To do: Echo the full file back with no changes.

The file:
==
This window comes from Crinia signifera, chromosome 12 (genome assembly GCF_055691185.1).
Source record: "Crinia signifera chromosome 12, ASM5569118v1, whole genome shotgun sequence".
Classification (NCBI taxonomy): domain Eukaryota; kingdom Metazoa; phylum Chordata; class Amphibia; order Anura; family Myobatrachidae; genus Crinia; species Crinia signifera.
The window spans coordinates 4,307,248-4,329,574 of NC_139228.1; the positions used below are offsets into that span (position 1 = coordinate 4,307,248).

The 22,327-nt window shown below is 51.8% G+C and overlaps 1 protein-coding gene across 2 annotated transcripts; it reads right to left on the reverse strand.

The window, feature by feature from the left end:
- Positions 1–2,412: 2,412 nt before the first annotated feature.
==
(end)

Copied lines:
This window comes from Crinia signifera, chromosome 12 (genome assembly GCF_055691185.1).
Source record: "Crinia signifera chromosome 12, ASM5569118v1, whole genome shotgun sequence".
Classification (NCBI taxonomy): domain Eukaryota; kingdom Metazoa; phylum Chordata; class Amphibia; order Anura; family Myobatrachidae; genus Crinia; species Crinia signifera.
The window spans coordinates 4,307,248-4,329,574 of NC_139228.1; the positions used below are offsets into that span (position 1 = coordinate 4,307,248).

The 22,327-nt window shown below is 51.8% G+C and overlaps 1 protein-coding gene across 2 annotated transcripts; it reads right to left on the reverse strand.

The window, feature by feature from the left end:
- Positions 1–2,412: 2,412 nt before the first annotated feature.